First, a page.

September 24, 2010
With Arkansas' wild turkey population in a tailspin, what exactly is being done to minimize the damage and improve the prospects for turkey hunters across the state? (February 2009)
On Jan. 3, 2008, I was sitting in a tree stand inside the Ozark National Forest, not all that far from my home in Red Lick.
Seeking to better brood production and gobbler carryover, the AGFC has implemented shorter, later spring turkey seasons. Photo by T.C. Flanigan.
It was about 8 a.m. when I heard a gobbler sound off about two benches below my position. A few seconds later another tom joined him, and for five minutes or so they carried on an animated discourse while I sat there hoping that they'd head on down the hill rather than come up where I was. I like seeing and hearing turkeys, but the sharp-eyed son-of-a-guns have ruined more than one deer hunt for me over the years. Luckily, they worked their way on around the side of the ridge and out of earshot.
I was sitting at home that night when it hit me: Those were the first turkeys that I'd heard during that entire deer season -- this in an area in which the big birds have been common for decades and seeing flocks of a dozen or more isn't that unusual. Or wasn't.
By now, most Arkansas hunters know that the quality of the turkey hunting is down in the Natural State. According to Arkansas Game and Fish Commission figures, we killed 9,724 birds during the 2008 season, down 12 percent from the 11,069 taken in 2007. By some accounts, as many as 400 harvested birds were actually left out of the 2008 figures, but even if you add those in, the number was still lower than in the preceding season. In fact, 2008 was lower than 2007, which was lower than 2006, which was'‚.'‚.'‚. well -- I think you get the picture! The fact is that our harvest numbers have declined annually since 2001.
As a result of this decline, the AGFC instituted a shorter season in 2005, and then followed that up by deleting even more days in 2007. The agency also opened the season later, in hopes that more hens would be bred before hunters hit the woods.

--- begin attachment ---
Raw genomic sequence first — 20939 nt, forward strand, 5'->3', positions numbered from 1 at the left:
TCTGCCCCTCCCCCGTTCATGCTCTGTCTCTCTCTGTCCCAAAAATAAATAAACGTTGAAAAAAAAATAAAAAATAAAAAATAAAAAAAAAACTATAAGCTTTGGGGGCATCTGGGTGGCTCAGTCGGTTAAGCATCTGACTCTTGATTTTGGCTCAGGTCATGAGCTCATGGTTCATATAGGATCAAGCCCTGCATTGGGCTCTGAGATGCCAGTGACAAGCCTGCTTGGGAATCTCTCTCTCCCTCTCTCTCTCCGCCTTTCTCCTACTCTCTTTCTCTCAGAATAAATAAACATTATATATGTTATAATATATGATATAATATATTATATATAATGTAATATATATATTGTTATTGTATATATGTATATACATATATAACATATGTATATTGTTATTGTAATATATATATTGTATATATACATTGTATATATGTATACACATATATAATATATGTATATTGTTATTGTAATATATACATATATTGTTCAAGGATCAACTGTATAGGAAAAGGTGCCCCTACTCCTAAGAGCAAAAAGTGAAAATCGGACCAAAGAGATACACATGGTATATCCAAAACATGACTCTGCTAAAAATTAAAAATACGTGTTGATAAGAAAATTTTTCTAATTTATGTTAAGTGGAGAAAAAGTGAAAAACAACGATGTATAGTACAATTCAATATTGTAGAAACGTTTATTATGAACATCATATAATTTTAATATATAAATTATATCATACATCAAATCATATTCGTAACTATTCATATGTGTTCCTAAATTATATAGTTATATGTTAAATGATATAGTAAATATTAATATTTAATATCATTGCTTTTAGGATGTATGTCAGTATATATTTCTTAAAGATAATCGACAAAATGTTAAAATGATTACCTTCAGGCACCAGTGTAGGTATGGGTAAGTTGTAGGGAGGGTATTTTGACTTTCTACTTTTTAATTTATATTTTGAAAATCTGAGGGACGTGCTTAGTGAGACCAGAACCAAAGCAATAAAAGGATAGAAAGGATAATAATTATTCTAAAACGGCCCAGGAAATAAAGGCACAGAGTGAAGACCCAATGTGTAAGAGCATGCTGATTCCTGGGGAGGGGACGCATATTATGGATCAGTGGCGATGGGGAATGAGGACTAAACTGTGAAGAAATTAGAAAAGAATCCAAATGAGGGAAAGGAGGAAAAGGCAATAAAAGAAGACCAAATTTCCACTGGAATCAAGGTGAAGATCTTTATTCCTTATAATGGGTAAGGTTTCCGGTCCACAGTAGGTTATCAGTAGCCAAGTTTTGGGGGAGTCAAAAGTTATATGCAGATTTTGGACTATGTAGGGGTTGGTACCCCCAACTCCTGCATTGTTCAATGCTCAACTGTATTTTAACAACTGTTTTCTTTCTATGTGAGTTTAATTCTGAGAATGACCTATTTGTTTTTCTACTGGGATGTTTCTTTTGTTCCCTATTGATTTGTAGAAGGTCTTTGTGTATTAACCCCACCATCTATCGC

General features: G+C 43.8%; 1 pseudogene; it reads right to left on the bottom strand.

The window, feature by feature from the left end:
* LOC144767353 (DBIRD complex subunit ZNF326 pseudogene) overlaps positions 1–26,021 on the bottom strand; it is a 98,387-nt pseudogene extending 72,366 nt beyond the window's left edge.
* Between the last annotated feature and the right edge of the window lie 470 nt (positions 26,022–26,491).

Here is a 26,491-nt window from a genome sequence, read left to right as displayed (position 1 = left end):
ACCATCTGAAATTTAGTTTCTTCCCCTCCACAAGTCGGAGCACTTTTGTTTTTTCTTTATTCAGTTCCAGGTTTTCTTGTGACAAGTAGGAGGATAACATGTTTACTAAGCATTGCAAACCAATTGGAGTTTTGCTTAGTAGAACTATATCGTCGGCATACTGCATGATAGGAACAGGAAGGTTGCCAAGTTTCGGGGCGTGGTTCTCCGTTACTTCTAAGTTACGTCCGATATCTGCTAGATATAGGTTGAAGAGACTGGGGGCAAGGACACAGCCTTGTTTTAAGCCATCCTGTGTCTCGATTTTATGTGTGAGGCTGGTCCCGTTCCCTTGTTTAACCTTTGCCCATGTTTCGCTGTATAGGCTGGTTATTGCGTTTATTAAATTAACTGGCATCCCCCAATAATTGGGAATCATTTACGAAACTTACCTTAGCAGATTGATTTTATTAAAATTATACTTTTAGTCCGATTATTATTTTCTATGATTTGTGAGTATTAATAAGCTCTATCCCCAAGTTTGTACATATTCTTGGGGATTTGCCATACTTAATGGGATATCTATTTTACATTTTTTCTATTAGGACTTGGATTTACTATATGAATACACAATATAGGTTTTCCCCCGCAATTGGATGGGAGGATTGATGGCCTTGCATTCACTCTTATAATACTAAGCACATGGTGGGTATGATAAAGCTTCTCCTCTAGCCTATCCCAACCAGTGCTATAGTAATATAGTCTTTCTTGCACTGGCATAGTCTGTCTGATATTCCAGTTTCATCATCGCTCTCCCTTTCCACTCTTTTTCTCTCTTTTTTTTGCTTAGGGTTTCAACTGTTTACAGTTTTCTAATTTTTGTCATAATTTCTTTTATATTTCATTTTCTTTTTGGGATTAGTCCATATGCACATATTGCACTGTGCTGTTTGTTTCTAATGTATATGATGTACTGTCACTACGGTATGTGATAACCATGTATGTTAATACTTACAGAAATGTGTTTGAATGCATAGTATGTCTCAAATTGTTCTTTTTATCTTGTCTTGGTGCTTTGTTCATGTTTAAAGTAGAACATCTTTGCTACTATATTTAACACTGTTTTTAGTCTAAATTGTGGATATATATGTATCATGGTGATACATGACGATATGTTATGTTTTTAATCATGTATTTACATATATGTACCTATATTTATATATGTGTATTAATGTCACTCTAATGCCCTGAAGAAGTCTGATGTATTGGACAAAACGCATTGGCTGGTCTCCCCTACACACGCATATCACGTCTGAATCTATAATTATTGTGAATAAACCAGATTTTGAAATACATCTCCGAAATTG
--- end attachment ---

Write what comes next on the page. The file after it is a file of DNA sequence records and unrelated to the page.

I don't know how well that last change worked from a management perspective, but I do know that the later opening date drastically cut down on the amount of gobbling in the areas I hunted. I have heard hunters from many other areas say the same thing, and since most of the serious gobbler chasers live to hear toms "sound off," hunter numbers fell off drastically after the first week or so. For the last decade, one particular National Forest Service road here in Johnson County would be lined with pickups and campers throughout the entire turkey season. But this past season I drove the entire five-mile length of that road during the second week of the season and saw not a single person other than a farmer tending his cows.
Unfortunately, those changes in season length may have come too late. According to the AGFC management staff, gobbler carryover began to decline when those longer and earlier seasons were first initiated back in 2001.
(Editor's Note: Two definitions are key to any discussion concerning turkeys. "Gobbler carryover" refers to mature birds that make it through from one season to the next. "Brood production" refers to the number of poults that are hatched and survive within any given year.)
According to AGFC turkey biologist Mike Widner, those initial changes to season length for 2005 and 2006 weren't enough to reverse the trend in poor gobbler carryover from previous seasons. Add that to the fact that brood surveys have indicated a decline in young turkey production over the last six years, and you begin to see how we got where we are.